In this series, I want to show students and traditional programmers how to make a game using Python. The simplicity and readability of the language lowers the barrier for learning how games engines work.
I am going to assume readers have fundamentals in Python. But you don't need an intermediate level in Python as this series will be beginners friendly.
We will learn how game engines work under the hood. We will use that knowledge to make our own game. You will learn concepts not taught in traditional programming schools.
So you want to make a game
We'll start with pygame because that's where I am the most familiar with. The focus will be on 2D game development.
Throughout this series, I'll be talking about:
Chapter 1 - pygame 0. Installing pygame 1. Creating the pygame window 2. The game loop 3. Sprites 4. Game clock 5. Keyboard input 6. Game objects 7. Text 8. Collision detection (Maths) 9. Mouse input 10. Drawing shapes 12. Sprite special effects 13. Audio 14. Code structure (Refactoring) 15. Pygame surfaces 16. Optimization 17. Polish 18. Collision detection demonstration app 19. Collision detection (pygame implementation) 20. Sprite animation 21. Share your work! 22. pygame zero Chapter 2 1. Game Engine development - Particle System 2. Game Engine development - Events 3. Game Engine development - Triggers 4. Game Engine development - Entity component system 5. Game Engine development - Game State/Flags 6. Game Engine development - Menus 7. Game Engine optimization tricks 8. Game Engine development - Physics (simple) 9. Game Engine development - Physics (platformers) 10. Game Engine development - Physics (using libraries) 11. How does game loops tick rates works 12. Timer based vs frame based game engines Chapter 3 - Ren'py Chapter 4 - Arcade 0. Differences between Arcade and pygame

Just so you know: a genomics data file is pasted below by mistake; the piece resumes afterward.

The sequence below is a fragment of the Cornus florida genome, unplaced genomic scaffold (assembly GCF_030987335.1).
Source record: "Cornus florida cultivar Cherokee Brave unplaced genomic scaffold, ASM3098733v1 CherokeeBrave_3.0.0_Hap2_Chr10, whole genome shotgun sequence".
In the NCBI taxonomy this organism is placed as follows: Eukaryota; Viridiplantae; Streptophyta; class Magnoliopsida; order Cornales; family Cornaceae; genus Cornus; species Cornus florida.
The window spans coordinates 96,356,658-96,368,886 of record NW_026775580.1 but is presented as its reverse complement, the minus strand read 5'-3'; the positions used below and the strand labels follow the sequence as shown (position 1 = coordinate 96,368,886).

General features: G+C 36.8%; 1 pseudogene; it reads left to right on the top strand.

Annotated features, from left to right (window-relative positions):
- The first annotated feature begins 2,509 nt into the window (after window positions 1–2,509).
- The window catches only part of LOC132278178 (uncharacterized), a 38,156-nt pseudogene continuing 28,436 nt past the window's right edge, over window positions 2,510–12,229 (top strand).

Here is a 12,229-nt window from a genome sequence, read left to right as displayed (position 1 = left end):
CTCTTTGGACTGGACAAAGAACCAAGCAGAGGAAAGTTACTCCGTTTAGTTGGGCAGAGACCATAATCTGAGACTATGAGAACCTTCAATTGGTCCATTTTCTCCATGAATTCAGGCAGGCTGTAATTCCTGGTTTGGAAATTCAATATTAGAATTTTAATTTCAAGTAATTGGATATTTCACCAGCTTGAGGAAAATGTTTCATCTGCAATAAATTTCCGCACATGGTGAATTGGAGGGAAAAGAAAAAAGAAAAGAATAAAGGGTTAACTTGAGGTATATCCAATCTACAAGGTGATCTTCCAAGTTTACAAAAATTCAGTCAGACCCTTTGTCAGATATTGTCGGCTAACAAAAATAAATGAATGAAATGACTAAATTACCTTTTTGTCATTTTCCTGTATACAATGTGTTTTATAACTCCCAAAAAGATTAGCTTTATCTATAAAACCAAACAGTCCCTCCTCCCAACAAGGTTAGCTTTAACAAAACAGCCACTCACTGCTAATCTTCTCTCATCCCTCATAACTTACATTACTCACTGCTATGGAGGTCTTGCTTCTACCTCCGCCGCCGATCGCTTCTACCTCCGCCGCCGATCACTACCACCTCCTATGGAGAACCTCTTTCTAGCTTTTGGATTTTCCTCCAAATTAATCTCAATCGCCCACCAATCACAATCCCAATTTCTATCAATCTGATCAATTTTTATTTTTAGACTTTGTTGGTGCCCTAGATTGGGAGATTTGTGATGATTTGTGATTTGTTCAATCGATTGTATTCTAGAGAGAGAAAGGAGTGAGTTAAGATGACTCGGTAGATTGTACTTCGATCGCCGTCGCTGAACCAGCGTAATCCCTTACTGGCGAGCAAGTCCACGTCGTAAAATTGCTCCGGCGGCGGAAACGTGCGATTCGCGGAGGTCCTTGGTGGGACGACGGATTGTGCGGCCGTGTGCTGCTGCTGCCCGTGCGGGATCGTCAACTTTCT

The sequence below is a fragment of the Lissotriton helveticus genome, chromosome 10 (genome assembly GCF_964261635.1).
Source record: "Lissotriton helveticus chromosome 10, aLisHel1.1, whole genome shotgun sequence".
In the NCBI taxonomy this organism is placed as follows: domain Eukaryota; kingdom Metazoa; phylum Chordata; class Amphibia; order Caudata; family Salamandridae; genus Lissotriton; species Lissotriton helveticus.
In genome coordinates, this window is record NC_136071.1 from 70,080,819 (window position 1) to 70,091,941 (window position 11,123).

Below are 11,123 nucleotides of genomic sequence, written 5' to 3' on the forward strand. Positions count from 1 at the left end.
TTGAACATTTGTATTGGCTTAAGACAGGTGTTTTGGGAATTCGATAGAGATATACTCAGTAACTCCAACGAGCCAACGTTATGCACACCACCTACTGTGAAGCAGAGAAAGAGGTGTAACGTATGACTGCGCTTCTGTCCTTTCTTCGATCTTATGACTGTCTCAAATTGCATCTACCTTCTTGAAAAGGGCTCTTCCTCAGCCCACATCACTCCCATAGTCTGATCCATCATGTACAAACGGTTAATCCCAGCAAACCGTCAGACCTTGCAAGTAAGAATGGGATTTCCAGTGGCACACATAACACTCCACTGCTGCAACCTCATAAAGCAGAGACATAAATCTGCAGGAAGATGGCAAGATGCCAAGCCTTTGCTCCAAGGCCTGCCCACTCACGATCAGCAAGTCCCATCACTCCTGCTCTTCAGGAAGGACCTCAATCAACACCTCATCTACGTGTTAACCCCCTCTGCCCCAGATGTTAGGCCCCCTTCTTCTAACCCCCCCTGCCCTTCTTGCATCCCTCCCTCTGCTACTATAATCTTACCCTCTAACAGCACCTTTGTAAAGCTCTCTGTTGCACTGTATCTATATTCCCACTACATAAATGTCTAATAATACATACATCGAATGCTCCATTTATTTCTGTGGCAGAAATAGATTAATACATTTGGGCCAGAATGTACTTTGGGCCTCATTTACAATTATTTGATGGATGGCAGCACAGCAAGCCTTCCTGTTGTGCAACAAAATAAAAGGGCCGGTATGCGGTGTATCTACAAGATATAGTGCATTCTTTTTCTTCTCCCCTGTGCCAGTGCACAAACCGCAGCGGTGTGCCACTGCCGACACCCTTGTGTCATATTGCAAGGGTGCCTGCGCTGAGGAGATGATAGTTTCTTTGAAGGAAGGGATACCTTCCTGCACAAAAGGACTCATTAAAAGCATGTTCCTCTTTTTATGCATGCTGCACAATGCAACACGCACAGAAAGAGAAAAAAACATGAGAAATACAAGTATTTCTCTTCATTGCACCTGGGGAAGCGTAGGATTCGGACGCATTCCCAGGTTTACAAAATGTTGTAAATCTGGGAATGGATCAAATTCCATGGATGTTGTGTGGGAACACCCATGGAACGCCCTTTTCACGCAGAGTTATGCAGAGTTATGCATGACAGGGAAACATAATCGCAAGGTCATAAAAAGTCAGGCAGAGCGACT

The above is not set in stone. I might move things around (and update this table of content) but as the time of this writing, this is the sequence that I think can build up the foundation for game programming.
Why not use an already built game engine in the market?
If you are building a game you want to sell, I don't recommend Python. I would recommend either Unity (C#) or Unreal Engine (C++). These are game engines built with speed in mind (a weakness Python will inherently have as its an interpreted language) and have thousands of manhours development time.
This series is focused on making a game engine and how it works under the hood. By the end, you should have understood enough to make a complicated game and even know how game engines are created.
When do we start?